This weekend I joined some friends on a hike, about 2 hours north of Yangon. The city has a small reputation for not having lots of options for day trip getaways, particularly in the rainy season. A short jungle hike certainly is an option if spending time outdoors is your thing.
Not necessarily a challenging hike but the monsoon, the changing weather conditions and the (at times surprisingly pleasant) weight of constantly being wet add a flavour to the walk. In an odd way, the mud and humidity reminded me of hiking in the rainforests of British Columbia. Except for fewer bears and more machete wielding to make way.
As cities around the world are slowly starting to ease their lockdowns, so has life started to return to Yangon. Having spent most of the last several months cooped up alone in the apartment, there is a well-developed itch to spend more time outdoors. Case loads in Yangon have been low and life has been rushing to “normal” for several weeks. Traffic feels like it’s almost back to its usual chaotic self, street vendors have taken back their corners, construction workers are back to laying bricks.
An upside to having my routine disrupted is that it rendered time for reflection of what it is I enjoy and don’t enjoy spending time on. Photography being one of the former, I rushed myself out for an aimless wander … for the first in a loooong time. I first thought I’d challenge myself to try something new and stick to shooting only in black and white. But it turns out I had missed colour more than I thought – a black and white wonder around town will have to wait for another day.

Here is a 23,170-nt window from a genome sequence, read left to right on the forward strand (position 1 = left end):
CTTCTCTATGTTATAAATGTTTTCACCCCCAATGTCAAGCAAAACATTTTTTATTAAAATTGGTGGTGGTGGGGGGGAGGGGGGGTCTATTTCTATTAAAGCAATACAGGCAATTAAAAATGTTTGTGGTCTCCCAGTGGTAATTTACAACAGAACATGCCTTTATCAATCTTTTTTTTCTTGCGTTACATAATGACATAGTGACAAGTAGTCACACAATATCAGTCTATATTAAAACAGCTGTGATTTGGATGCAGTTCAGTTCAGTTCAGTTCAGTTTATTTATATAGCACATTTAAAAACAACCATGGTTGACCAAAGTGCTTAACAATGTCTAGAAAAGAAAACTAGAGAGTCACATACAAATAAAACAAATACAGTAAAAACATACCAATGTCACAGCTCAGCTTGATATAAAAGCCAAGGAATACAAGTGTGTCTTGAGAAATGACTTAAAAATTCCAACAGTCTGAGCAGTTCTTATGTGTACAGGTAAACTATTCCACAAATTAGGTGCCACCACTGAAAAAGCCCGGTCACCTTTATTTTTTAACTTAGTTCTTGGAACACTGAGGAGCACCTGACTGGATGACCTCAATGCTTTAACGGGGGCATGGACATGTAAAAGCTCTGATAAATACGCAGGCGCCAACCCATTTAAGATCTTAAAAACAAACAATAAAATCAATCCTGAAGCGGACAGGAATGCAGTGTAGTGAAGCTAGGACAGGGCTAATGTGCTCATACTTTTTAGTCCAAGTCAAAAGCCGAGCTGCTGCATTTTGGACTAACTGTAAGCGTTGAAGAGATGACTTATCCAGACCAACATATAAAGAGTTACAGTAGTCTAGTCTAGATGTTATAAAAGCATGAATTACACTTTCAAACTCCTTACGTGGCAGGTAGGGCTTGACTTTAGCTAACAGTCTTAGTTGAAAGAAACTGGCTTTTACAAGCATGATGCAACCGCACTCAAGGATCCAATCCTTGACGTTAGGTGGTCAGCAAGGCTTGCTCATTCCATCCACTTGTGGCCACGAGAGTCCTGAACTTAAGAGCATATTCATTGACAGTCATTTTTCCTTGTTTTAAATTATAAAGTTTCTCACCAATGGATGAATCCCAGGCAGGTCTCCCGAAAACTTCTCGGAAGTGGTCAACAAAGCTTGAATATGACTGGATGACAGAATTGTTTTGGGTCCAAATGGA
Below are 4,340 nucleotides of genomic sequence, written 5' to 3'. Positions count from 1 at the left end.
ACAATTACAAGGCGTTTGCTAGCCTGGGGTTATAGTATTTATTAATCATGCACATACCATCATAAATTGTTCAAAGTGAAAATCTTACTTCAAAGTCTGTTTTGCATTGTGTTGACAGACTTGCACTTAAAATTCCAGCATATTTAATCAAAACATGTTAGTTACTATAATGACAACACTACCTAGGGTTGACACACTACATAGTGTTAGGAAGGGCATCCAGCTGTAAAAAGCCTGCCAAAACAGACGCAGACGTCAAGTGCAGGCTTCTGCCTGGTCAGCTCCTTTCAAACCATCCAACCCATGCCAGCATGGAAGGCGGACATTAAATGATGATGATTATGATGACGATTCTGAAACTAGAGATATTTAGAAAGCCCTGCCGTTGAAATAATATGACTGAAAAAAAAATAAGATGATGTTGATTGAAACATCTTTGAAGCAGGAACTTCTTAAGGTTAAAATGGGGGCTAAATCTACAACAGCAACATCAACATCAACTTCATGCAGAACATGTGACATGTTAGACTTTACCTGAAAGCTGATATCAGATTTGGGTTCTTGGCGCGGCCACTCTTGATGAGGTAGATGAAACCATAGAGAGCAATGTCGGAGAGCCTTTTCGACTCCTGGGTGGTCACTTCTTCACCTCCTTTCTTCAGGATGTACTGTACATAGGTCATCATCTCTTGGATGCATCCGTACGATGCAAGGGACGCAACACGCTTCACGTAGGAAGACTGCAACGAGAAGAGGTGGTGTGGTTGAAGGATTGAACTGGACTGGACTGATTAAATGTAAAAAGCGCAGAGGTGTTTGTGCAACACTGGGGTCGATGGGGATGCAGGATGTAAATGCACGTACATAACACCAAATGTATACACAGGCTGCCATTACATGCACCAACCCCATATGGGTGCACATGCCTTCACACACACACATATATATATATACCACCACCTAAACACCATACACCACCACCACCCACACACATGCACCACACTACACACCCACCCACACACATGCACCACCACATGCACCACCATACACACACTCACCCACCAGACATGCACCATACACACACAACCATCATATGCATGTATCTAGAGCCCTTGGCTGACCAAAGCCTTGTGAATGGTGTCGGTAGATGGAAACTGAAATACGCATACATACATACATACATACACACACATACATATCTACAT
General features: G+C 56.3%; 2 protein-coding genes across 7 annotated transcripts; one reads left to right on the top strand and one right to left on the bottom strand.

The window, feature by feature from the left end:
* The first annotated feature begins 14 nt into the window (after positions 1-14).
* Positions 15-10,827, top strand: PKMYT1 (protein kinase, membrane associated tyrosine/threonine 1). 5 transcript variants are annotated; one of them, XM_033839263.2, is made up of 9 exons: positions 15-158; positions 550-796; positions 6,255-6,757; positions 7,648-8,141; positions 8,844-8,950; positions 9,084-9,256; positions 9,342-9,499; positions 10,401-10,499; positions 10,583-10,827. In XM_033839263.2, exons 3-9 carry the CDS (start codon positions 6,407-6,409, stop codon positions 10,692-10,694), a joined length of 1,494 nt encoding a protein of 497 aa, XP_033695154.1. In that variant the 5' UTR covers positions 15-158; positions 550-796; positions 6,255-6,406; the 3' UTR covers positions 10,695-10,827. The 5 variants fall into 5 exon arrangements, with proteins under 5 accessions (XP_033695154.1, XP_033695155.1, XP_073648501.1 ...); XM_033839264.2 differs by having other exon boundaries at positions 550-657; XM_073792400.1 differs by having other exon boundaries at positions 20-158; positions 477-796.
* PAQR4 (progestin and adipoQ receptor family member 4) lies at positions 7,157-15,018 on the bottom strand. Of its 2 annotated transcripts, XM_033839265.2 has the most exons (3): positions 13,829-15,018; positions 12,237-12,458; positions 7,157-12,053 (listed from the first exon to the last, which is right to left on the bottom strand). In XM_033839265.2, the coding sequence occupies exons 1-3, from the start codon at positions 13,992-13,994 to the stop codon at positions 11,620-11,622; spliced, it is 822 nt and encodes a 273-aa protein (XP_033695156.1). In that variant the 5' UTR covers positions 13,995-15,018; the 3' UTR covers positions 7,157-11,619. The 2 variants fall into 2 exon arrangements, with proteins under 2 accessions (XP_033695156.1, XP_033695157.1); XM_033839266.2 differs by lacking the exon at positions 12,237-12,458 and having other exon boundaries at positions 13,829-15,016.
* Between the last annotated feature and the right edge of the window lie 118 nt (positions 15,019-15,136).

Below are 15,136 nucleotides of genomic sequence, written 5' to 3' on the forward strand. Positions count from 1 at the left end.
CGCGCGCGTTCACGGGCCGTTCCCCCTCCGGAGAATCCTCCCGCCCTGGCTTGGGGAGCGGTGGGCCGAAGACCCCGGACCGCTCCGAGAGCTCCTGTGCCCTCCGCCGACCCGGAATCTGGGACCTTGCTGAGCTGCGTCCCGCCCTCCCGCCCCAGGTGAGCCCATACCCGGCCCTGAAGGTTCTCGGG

There was little deliberation about where to go on my first outing outside of the regular shopping trips – downtown, no question. Maybe it’s the lockdown effect but even after 4 years of living here, a few hours of an afternoon sun interrupting the monsoon rains are still just as exciting. On days like today, it’s hard not to feel that downtown Yangon is just magic. It’d take more than than a short blog to muster a description worth the city’s energy. You’d have to content with what comes out of the back of the camera.
Stay safe and take care of others, wherever you are!
P.S. I’ve been testing a vintage 50 mm Minolta lens. If you find some pics out of focus, it’s because I’m still feeling my way around its focus ring 🙂
Last week celebrations were on for the Thadingyut Festival (သီတင်းကျွတ်ပွဲတော်). It’s a Burmese Lighting Festival that takes place on the full moon of the Burmese Lunar month of Thadingyut. Celebrations are spread over a number of days with a downtown street blocked off from traffic and absorbed by a wave of people every evening. Vendors pay for a spot to set up shop offering all sorts of goods and services; from tattoos to underwear sale to a bucket of insects to munch on just a stall over.
I unfortunately, didn’t have much time out with my camera and would have to limit this post to a few random shots of some of the street vendors hard at work.
It’s been so long since my last post I almost forgot this website is still up and running. There’s been plenty of material to post, though unfortunately not as much in motivation or discipline to do so. As I’m starting a new adventure all of the mentioned should be in large supply.
I took this photo on an old train line that wraps around the city of Yangon. The train travels at a leisurely pace, not in any rush to get anywhere fast. That doesn’t seem to bother the passengers who are all smiles, and some even peak out the window for a light breeze.